Division bell rings as county cricket looks to make up for lost time | Simon Burnton

There is a mixed reception for a championship that is more like last year’s Bob Willis Trophy than what we saw in 2019

The last time we saw the County Championship, in 2019, Nottinghamshire had been relegated from Division One with a paltry 67 points, while Lancashire, Northamptonshire and Gloucestershire had been promoted from Division Two.

“I’m now looking forward to the challenge and I know the players are excited about that,” trilled Gloucestershire’s head coach, Richard Dawson. “It’s been a humbling championship campaign and all of us are really hurting,” grumbled Peter Moores, whose Notts side were coming to terms with demotion. Now, after a fallow year in 2020, it’s back – and it turns out that none of that really mattered.

Instead the competition that begins on Thursday looks more like last year’s Bob Willis Trophy, with counties drawn into three divisions, this time seeded according to performances over the last two summers rather than grouped geographically. Results in this early group stage, most of which will be played during April and May, will split the teams for a second stage scheduled for September, from which the champions will eventually emerge.

This means that teams destined to miss out on the top two spots in their first groups don’t have much to play for from then on, but also that for the first time since 1999, when the championship was split into two, every county goes into the season with a chance of winning the title.

“I think divisional cricket has its positives and negatives,” says Paul Downton, director of cricket at Kent. “The idea of best versus best is great, but it leaves half the sides almost in a twilight zone. I think the fact that all 18 counties do start the year with the potential of winning the championship is exciting.

Somerset battle for the wicket of Essex’s Ryan Ten Doeschate during the Bob Willis Trophy final at Lord’s last September
Somerset battle for the wicket of Essex’s Ryan Ten Doeschate during the Bob Willis Trophy final at Lord’s last September. Photograph: Alex Davidson/Getty Images

“I think we should give this a real go. One year would be too short. I’d be in favour at this stage of continuing this format for two or three years and seeing how it works out. A lot of cricketers got ignored in the old Second Division and this should even things out.”

Others are far less enthusiastic. “I’m not a big fan if I’m honest,” says Anthony McGrath, head coach at Essex. “I think we’re better with two divisions. I think the best teams should play the best teams. I think that’s how you get the best competition and the best development.”

Jason Kerr, Somerset’s head coach, agrees. “I know how hard we had to work to get out of Division Two. We had to develop skills and develop players, and I think all 18 counties should have that mindset,” he says. “You need to earn the right to win the County Championship. If you look at football, the guys outside the Premier League haven’t got the opportunity to win the Premier League. They’ve got to earn the right to be there.”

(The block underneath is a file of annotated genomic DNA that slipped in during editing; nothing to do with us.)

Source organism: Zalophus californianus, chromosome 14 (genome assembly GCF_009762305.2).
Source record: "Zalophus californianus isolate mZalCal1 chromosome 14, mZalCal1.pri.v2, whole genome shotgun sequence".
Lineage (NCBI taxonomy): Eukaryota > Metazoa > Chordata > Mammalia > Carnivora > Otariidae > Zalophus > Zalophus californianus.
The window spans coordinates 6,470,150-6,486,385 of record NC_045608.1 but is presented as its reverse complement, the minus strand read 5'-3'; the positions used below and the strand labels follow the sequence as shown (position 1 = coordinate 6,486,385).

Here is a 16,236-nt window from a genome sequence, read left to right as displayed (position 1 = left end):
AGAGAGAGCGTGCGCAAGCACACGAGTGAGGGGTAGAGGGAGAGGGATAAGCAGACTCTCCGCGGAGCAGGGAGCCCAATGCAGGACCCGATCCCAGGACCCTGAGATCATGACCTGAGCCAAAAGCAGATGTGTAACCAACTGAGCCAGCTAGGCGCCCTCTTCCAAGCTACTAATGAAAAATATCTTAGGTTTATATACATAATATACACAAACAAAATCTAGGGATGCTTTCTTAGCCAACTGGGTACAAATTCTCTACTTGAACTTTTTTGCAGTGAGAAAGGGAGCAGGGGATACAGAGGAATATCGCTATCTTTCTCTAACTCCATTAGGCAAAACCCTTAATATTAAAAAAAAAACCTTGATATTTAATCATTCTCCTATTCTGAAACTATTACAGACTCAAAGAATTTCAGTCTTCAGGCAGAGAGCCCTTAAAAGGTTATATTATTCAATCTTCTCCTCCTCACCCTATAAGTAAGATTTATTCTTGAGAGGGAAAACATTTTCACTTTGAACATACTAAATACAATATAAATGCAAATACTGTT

The England and Wales Cricket Board will assess the format’s initial impact before deciding whether it should be retained, amended or discarded.

There are other changes for this season, including the return of the coin toss and the reward for a draw boosted from five points to eight. The latter was among the ideas suggested by Joe Root in the aftermath of England’s Test series defeat in India, as a means of stretching games into four days, encouraging batsmen to build long innings and bringing spinners into the game.

The impact of those extra three points remains to be seen, but Downton worries that “it could lead to some quite defensive cricket”. Vikram Solanki, head coach at Surrey, is more welcoming: “I think it’s a good thing, because if you’re having to work harder for your wins, or if you are able to salvage a situation where you might be behind in a game, I think that instils good qualities in players, both for our county and for those guys who are lucky enough to go on and play for England.”

Covid-19’s continued impact on the game is more certain, not least in the absence of fans for most of the first group stage, while players will have to get used to regular lateral flow tests and restrictions on how they travel to grounds and behave once in them. But not all of the pandemic’s implications are entirely negative, given that issues with international travel have led to many players spending their winters training rather than sunbathing.

“I’m sure it was a frustration for a lot of them that they weren’t getting the sun on their back in the winter,” says Kerr, “but for me it was a fantastic opportunity to really develop players and I certainly hope we’ll see that come to fruition.”

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After finishing second in four of the last five years (including last year’s Bob Willis Trophy), Kerr’s Somerset will be looking to take the final step to silverware this summer, though Surrey and Hampshire will both hope to complicate their progress from Group Two.

Essex, winners in three of the last four years (again including last year), should come safely through Group One and Yorkshire are favourites to win Group Three, but as every follower of the county game knows, long-range forecasts are wildly unreliable.

In this of all years it is hard to be sure on whom the sun will be shining in September.

Contributor

Simon Burnton

The GuardianTramp

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